One thing is for sure – leather watch straps have been pairing with everything from the ‘off the high street’ daily wearer, to some of the world’s most exclusive brands ever since the wristwatch became popular back in the early part of the twentieth century...
Tanneries have become renowned for the quality of their watch strap leather and are sought after by the most expensive brands. Some have branched out into more unusual leathers; ostrich leg leather, with its distinctive markings and robust nature, is one alternative gaining popularity.Leather watch straps have some practical benefits too: they are less likely to undo than many metal straps, as the buckle and pin almost never come undone.
If there is one slight downside to a leather watch strap, it’s that they can wear out over the years. If you prefer leather watch straps to metal, rubber or other materials, then the chances are you’ve replaced them over time. Which brings us to the main purpose of this post: where to buy leather watch straps. If you are replacing a well-worn old leather strap, or giving a favourite timepiece a new look, it’s important that you know the best place to go.
Options for buying leather watch straps
The first place you could go to buy a new leather watch strap is to the manufacturer of the watch you have. They will have paired the design of the timepiece with a strap that complements it, and so if you want a safe bet that the strap will suit the design, this could be a good option. There are a couple of possible downsides in taking this route as well. Firstly, buying directly from the brand can be more expensive, as you’re paying for the name. The typical price for a branded strap would be between £100 and £400. It might well be the case that you can find a strap of similar design and quality from another provider. Also, you might be more limited for choice if you go directly to the manufacturer. The careful pairing with the watch design means they will not want to give too many different options. If you’re the kind of person who likes to define their own style, then it might pay to shop around a little.
At the other end of the scale, you’ll find any number of sellers on platforms such as eBay offering leather straps at incredibly cheap prices. While you might find a bargain here, beware that not all leather straps are created equal, and there are a lot of imitation leather and poorly made straps on the market.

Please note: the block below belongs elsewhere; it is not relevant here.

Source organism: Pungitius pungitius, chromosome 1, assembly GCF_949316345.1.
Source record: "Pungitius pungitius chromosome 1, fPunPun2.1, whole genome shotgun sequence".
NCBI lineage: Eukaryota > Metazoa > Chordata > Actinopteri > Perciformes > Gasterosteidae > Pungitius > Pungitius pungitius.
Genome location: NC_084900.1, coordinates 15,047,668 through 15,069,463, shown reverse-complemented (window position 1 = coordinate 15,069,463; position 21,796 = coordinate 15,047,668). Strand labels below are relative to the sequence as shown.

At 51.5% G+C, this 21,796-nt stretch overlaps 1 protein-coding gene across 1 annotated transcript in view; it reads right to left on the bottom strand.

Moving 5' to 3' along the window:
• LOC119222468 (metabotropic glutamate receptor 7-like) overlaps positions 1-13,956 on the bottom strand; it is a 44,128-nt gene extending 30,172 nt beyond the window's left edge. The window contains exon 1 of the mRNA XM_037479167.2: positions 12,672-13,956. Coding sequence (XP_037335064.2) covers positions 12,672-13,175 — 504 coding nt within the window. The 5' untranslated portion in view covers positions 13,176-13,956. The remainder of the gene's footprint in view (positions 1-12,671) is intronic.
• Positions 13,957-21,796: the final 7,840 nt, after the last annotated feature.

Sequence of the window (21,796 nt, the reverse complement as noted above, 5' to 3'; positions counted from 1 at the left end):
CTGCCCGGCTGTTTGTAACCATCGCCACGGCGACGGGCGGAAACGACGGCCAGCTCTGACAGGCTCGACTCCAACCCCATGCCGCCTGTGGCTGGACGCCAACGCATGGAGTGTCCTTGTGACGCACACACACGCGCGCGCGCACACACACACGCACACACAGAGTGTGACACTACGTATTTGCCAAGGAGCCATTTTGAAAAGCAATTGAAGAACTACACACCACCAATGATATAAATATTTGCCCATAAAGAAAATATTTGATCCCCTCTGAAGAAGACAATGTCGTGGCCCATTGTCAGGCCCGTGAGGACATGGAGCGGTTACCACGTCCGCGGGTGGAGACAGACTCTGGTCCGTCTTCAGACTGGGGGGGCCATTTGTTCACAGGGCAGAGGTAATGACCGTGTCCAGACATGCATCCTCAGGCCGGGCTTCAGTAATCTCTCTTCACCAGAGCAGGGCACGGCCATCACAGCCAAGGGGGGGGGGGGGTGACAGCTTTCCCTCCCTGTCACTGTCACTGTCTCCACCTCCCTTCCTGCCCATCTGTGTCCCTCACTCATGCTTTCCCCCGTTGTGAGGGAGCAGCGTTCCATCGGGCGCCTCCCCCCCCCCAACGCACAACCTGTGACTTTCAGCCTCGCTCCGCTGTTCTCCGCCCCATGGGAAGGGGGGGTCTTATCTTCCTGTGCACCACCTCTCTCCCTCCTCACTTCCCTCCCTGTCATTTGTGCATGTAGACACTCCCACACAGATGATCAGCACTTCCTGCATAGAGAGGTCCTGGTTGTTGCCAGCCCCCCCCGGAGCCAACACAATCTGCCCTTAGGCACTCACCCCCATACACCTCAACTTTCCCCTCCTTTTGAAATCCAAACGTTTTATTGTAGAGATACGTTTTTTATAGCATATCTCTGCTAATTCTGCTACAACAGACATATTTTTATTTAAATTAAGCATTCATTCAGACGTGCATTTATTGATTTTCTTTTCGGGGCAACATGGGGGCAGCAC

As watch strap specialists, we at WatchGecko pride ourselves on the range, quality and accessible pricing of our leather watch straps, and offer everything from retro-style, perforated leather straps in classic racing design, to dressier straps handcrafted from top quality, handmade leather from recognised tanneries around the world. We have leather watch straps to suit almost every style of watch, and measurements to fit all wrist sizes. While we only use top quality leather for any of our straps, we keep the principle of providing this quality at excellent value close to our hearts, and all our straps are accessibly priced.Browse our extensive range of leather watch straps here, or keep reading for a couple more tips on sizing and fitting a leather watch strap.
Will this leather watch strap fit my watch?
The only issue you might have if you don’t go to the manufacturer is knowing whether the strap you have bought will fit the model of watch you have. To work this out, there are two key measurements you need to know: the width and the length of the strap.The width is the most important. This is the distance between the two ‘lugs’ of the watch, and it is always measured in millimetres. If you have the original box and accompanying specifications for your watch, it will almost certainly tell you this lug width. Otherwise, take a ruler (or a calliper if you have one) and measure the distance from the inside of the two lugs.
The second measurement to take is the length of the strap. There are actually two measurements to take here: the tail end buckle end, with the tail end being slightly longer. You will see this written as two figures separated by a stroke: for example 120/80 would be a watch strap that was 120mm long at the tail end and 80mm long at the buckle end. Now to decide the length of strap you need, simply wrap a tape around your wrist and measure it. As a general guide, a large wrist of around 220mm might want a strap with a length of 145/90mm, while a smaller wrist size of around 150mm might buy a strap that is more like 120/70mm.
It’s important to remember that the length of your strap comes down to personal preference as well – try a few out and see which feels and looks right for you.
Fitting your leather watch strap
Most leather watch straps will be fitted with a spring bar system. To fit a new strap, or a watch strap replacement, push the spring bars through the opening at the ends of the straps, making sure they poke out equally on either side. The spring bars will be wider than the lug width, so press one bar into the lug, then use a spring bar tool to press the other spring in and manoeuvre it to fit inside the other lughole. It might seem fiddly at first, but it gets easier once you have done it a few times. If you have a favourite strap that you like to switch between watches, you’ll soon get used to doing this. Quick release spring bars can make the process a little easier as well, as they can be moved with a finger rather than needing a special tool.We hope this post has been useful in giving you some information on where to buy leather watch straps, as well as some practical considerations when you do. Don’t forget that our extensive range of leather straps has something to suit almost every style of watch and size of wrist. If you’re looking for a top quality leather watch strap at a reasonable price, this might be a great place to start.
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